Montreal SPCA Takes a Stand Against Proposed Pit Bull Ban

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Montreal SPCA opposes pit bull ban

Breed-specific legislation (BSL), which includes Pit Bull bans, is very expensive to enforce and has not proven to increase public safety anywhere it’s been enacted. Yet for some reason, Montreal Mayor Denis Coderre thinks it’s a great idea and wants to enforce it in the city, starting in January 2017.

Almost all major animal welfare organizations, including the RSPCA, SPCA, Humane Society of the United States and more, are opposed to BSL because it punishes dogs based on their looks instead of placing responsibility where it belongs: on the dog’s owner.

The Montreal SPCA, which is the leading organization for animal welfare in Canada, also opposes BSL — so much so that it announced it will no longer provide dog-control services to the city if officials vote this month to ban Pit Bulls.

“We hope that the proposed animal control bylaw will not be adopted on Sept. 26 and that we will not have to alter the contracts we currently have with boroughs,” Alanna Devine, the Montreal SPCA’s director of animal advocacy, said in a statement.

“We’ll be forced eventually to euthanize hundreds of dogs in good health,” said Benoit Tremblay, the SPCA’s executive director.

Despite the Montreal SPCA’s stance, and the fact that more than 1,500 people have shown up at protests and over 21,000 people have signed a petition opposing it, the ban will likely be passed.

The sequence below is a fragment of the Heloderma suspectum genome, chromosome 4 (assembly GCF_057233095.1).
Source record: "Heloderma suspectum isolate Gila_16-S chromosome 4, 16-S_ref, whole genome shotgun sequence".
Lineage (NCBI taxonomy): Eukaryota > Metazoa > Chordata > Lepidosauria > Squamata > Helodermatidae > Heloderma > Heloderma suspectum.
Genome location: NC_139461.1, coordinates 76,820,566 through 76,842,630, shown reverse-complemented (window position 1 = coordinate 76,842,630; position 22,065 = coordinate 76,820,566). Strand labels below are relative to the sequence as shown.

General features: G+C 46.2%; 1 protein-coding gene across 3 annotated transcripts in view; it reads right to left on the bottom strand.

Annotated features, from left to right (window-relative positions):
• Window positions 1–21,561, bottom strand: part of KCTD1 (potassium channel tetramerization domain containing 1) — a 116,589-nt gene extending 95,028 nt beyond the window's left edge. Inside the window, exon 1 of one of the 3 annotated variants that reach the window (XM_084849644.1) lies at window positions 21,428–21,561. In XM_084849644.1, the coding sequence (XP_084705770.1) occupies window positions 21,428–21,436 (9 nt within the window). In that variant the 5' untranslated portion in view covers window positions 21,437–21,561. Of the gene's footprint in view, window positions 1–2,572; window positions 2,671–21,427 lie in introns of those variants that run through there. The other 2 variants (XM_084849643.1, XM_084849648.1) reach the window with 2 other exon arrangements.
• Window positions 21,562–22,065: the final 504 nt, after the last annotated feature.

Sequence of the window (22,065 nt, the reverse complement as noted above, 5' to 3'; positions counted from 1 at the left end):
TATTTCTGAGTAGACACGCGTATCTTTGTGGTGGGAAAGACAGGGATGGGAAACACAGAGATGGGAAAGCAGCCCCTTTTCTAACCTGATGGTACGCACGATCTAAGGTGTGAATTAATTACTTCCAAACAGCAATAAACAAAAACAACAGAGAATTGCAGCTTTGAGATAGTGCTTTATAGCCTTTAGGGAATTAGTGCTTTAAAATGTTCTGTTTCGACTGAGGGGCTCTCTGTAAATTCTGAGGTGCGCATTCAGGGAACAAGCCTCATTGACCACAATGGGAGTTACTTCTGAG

“The Coderre administration is moving forward with its balanced bylaw on animal control,” Anie Samson, the vice-chair of Montreal’s executive committee, told CBC News. “The safety of all our citizens is a priority for our administration.”

There is nothing “balanced” about an unfair bylaw that only punishes dogs because of the breed they happen to be.

Credit: Montreal SPCA

Credit: Montreal SPCA

Better Alternatives to BSL

The Montreal SPCA has a very helpful infographic on its website that should be reviewed closely by city officials (and anyone who thinks Pit Bulls are inherently dangerous). Instead of a breed ban, offficials should consider more effectively preventing dog bites by using these suggested alternatives instead:

  • Enforce existing laws requiring dogs to be on leash in public places
  • Enforce existing laws relating to the mandatory licensing and identification of dogs
  • Adopt laws that prohibit aversive training methods
  • Adopt laws that prohibit the use of guard dogs
  • Adopt laws that prohibit the permanent chaining of dogs
  • Adopt laws to regulate the breeding and sale of dogs

“Our mission is to save animals, to care for them, protect them from cruelty, and find them homes for life,” the Montreal SPCA wrote on its Facebook page. “We will not, due to biased criteria, euthanize dogs in perfect health who present no danger to the community.”

Merci beaucoup, Montreal SPCA.

Photo via Facebook